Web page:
3. Network, network, network.  Go to every law school event at which actual lawyers are speaking.  Chat them up.  Give them a (good) reason to remember you.  And for good measure, write them a nice follow-up email (which is fine) or note (which is better).  They're volunteering their time to come to your school, so make them feel appreciated.
Now go out there and have fun resuming your courses!

Welcome to law school, first-years!

Things you might be feeling as you start orientation:
  1. Fear.  Hey, law school is new.  New things are scary.  We get it.  But you have some choices about how to deal with fear.  That "fight or flight" feeling that you have is human nature, and you'll be feeling it a lot over the next few weeks.  You can let it get to you (unproductive), or you can talk yourself into thinking that the feeling in the pit of your stomach isn't fear but excitement.  (Same butterflies, but a much different spin.)  Excitement is productive.  Recalibrate what you're feeling.
  2. The impostor syndrome Lots of smart people go to law school.  When they meet other smart people at orientation, they start thinking that they themselves don't belong:  Admissions must have made a mistake in letting them in.  Nope.  The Admissions Office rarely makes a mistake.   What scares smart people is that, before law school, they did things that were innately easy for them.  (Sort of like Matt Damon's character in Good Will Hunting.  Math came easy for him.)   Then they turn around and devalue what they've been doing because they've decided that anything "easy" for them can't be difficult for anyone.  And law school turns around and wallops them with the demand for a lot of new skills, not all of which are innate to most people.  Guess what?  Law school may be more difficult for some of you, but that doesn't mean that you don't belong in law school.  Your mantra?  "I can do this.  I can do this.  I can do this."  If that mantra doesn't work for you, try "No one can die from embarrassment."  That one worked for us.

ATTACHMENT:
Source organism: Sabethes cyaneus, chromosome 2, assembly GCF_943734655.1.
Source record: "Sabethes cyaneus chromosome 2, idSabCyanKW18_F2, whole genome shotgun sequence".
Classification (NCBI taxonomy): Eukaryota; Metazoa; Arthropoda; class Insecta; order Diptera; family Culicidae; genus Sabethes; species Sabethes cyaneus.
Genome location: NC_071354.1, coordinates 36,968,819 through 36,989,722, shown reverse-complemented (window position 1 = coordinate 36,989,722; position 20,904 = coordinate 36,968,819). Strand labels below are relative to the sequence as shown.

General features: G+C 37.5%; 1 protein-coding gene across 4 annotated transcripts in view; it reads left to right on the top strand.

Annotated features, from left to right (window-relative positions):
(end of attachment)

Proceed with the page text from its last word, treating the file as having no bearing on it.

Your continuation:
3. Want to give yourself a little more reassurance?  Two of our buddies, Tania Shah and Melissa Gill, have posted a free law school prep course (here).  One of us (NBR) has known both Tania and Melissa for years and has worked alongside Melissa for the folks at Emanuel Bar Review (here).  You might want to check out Tania's and Melissa's tutorials.
  4. Give law school everything you've got.  Well, not to the exclusion of your loved ones, but our point is that you only have one chance to do well in law school, so buckle down and try to absorb all of it.  (But don't forget to work out regularly, too!)
For more tips, of course, there's our book....  Have fun during your first few weeks of law school!

Monday, August 2, 2010

Welcome back to school this month. Now, about plagiarism . . . .

As law school resumes later this month, students think about the high cost of a legal education (as you should), and professors think about the increased rate of plagiarism (as we should).  Plagiarism may be a generational "thing," as today's story in the New York Times suggests (see here), but--like other generational "things" (anyone remember disco?)--the fact that it's "generational" doesn't make it right. 

Using someone else's work and passing it off as your own is theft, pure and simple.  (The fact that one of my heroes, Lucy Kellaway, has admitted to some plagiarism in her Financial Times column this week has caused me great consternation, even though it was her alter ego, Martin Lukes, who committed the plagiarism.)

The best explanation of what constitutes plagiarism and how to avoid it is still the explanation provided by the writing program at the University of Tennessee-Knoxville's College of Law's Writing Standards in Law School (see here).  Read it.  Learn it.  Use it.